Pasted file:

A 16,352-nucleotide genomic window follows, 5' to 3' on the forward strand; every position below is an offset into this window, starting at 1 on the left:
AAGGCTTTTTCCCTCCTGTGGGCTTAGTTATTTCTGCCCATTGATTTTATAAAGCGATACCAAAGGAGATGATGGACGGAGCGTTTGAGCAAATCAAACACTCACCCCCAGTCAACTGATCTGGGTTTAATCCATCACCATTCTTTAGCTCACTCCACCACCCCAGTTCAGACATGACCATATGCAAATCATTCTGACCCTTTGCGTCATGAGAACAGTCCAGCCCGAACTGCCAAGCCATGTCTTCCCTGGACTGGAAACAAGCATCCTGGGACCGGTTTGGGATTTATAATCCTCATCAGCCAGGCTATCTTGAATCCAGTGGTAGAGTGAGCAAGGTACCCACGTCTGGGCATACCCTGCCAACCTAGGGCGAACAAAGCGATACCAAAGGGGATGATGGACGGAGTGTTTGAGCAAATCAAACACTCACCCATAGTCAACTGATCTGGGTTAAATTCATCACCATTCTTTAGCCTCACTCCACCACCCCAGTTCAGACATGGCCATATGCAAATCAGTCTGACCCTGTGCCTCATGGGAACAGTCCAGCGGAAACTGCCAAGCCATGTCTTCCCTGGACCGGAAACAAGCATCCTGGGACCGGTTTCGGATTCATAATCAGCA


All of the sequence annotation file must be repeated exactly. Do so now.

A 16,352-nucleotide genomic window follows, 5' to 3' on the forward strand; every position below is an offset into this window, starting at 1 on the left:
AAGGCTTTTTCCCTCCTGTGGGCTTAGTTATTTCTGCCCATTGATTTTATAAAGCGATACCAAAGGAGATGATGGACGGAGCGTTTGAGCAAATCAAACACTCACCCCCAGTCAACTGATCTGGGTTTAATCCATCACCATTCTTTAGCTCACTCCACCACCCCAGTTCAGACATGACCATATGCAAATCATTCTGACCCTTTGCGTCATGAGAACAGTCCAGCCCGAACTGCCAAGCCATGTCTTCCCTGGACTGGAAACAAGCATCCTGGGACCGGTTTGGGATTTATAATCCTCATCAGCCAGGCTATCTTGAATCCAGTGGTAGAGTGAGCAAGGTACCCACGTCTGGGCATACCCTGCCAACCTAGGGCGAACAAAGCGATACCAAAGGGGATGATGGACGGAGTGTTTGAGCAAATCAAACACTCACCCATAGTCAACTGATCTGGGTTAAATTCATCACCATTCTTTAGCCTCACTCCACCACCCCAGTTCAGACATGGCCATATGCAAATCAGTCTGACCCTGTGCCTCATGGGAACAGTCCAGCGGAAACTGCCAAGCCATGTCTTCCCTGGACCGGAAACAAGCATCCTGGGACCGGTTTCGGATTCATAATCAGCA